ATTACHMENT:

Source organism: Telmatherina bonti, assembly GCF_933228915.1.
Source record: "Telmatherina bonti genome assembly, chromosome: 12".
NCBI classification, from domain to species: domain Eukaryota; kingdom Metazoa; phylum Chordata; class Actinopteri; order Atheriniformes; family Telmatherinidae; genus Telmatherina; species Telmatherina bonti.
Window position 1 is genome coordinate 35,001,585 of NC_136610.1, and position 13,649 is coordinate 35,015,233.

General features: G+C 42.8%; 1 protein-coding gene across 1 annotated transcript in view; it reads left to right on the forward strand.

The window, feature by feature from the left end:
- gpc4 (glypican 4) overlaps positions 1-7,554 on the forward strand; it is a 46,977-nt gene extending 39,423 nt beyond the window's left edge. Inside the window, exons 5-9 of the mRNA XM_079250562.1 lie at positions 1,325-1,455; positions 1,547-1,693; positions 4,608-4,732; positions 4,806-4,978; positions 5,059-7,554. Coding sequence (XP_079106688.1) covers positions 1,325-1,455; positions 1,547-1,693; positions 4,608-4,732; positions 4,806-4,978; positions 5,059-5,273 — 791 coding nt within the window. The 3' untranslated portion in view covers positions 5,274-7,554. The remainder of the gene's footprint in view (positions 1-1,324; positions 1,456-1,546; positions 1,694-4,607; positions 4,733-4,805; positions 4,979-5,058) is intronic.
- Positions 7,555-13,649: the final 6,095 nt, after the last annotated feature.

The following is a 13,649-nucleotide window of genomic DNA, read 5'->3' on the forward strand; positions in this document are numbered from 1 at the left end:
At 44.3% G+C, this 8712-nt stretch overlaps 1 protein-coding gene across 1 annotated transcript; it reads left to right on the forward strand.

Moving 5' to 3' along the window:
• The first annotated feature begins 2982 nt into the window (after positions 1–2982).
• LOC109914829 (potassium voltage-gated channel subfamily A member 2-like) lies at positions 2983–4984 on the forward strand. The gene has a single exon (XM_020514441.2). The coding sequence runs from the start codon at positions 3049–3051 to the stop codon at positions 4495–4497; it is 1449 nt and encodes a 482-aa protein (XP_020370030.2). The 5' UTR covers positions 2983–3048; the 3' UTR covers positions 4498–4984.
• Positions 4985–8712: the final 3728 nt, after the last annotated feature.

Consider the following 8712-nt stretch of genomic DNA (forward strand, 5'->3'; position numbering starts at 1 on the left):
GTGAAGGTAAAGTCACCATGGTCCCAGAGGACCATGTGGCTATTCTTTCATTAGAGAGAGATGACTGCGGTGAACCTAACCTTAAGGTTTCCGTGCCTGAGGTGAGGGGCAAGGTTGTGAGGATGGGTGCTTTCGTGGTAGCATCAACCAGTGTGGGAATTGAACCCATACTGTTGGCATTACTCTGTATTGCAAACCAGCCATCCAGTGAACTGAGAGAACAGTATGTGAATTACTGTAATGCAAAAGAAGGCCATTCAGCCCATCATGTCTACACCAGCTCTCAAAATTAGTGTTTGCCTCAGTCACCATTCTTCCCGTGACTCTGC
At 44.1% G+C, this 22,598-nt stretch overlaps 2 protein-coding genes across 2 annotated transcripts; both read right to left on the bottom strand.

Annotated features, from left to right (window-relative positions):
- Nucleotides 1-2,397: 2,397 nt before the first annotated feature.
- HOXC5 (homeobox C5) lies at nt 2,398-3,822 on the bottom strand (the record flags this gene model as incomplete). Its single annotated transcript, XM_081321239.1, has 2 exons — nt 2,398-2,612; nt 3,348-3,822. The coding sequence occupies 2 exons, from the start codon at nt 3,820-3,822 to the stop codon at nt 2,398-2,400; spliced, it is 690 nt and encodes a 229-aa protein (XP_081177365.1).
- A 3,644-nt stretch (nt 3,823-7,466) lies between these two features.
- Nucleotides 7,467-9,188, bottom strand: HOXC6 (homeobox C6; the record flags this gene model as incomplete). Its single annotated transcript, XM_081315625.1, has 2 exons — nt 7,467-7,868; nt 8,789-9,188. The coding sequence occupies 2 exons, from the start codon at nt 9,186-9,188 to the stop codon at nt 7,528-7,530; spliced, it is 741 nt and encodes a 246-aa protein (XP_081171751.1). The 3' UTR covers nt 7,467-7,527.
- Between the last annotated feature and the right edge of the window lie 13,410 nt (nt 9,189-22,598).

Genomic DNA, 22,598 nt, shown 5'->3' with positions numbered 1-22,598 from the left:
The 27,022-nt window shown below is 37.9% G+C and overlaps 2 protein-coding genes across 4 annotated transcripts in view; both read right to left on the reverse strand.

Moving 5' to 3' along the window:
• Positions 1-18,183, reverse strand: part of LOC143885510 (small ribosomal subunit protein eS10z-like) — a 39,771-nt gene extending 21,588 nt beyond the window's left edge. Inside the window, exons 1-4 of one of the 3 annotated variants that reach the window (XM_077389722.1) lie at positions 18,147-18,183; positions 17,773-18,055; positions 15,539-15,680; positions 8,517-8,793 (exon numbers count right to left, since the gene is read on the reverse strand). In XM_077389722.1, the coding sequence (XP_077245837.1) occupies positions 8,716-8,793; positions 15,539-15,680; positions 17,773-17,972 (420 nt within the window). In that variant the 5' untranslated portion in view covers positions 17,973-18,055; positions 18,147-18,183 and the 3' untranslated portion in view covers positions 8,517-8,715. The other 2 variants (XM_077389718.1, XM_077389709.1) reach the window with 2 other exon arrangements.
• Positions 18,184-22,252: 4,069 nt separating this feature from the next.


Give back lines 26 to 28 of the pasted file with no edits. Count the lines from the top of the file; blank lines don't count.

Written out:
Moving 5' to 3' along the window:
• Positions 1-18,183, reverse strand: part of LOC143885510 (small ribosomal subunit protein eS10z-like) — a 39,771-nt gene extending 21,588 nt beyond the window's left edge. Inside the window, exons 1-4 of one of the 3 annotated variants that reach the window (XM_077389722.1) lie at positions 18,147-18,183; positions 17,773-18,055; positions 15,539-15,680; positions 8,517-8,793 (exon numbers count right to left, since the gene is read on the reverse strand). In XM_077389722.1, the coding sequence (XP_077245837.1) occupies positions 8,716-8,793; positions 15,539-15,680; positions 17,773-17,972 (420 nt within the window). In that variant the 5' untranslated portion in view covers positions 17,973-18,055; positions 18,147-18,183 and the 3' untranslated portion in view covers positions 8,517-8,715. The other 2 variants (XM_077389718.1, XM_077389709.1) reach the window with 2 other exon arrangements.
• Positions 18,184-22,252: 4,069 nt separating this feature from the next.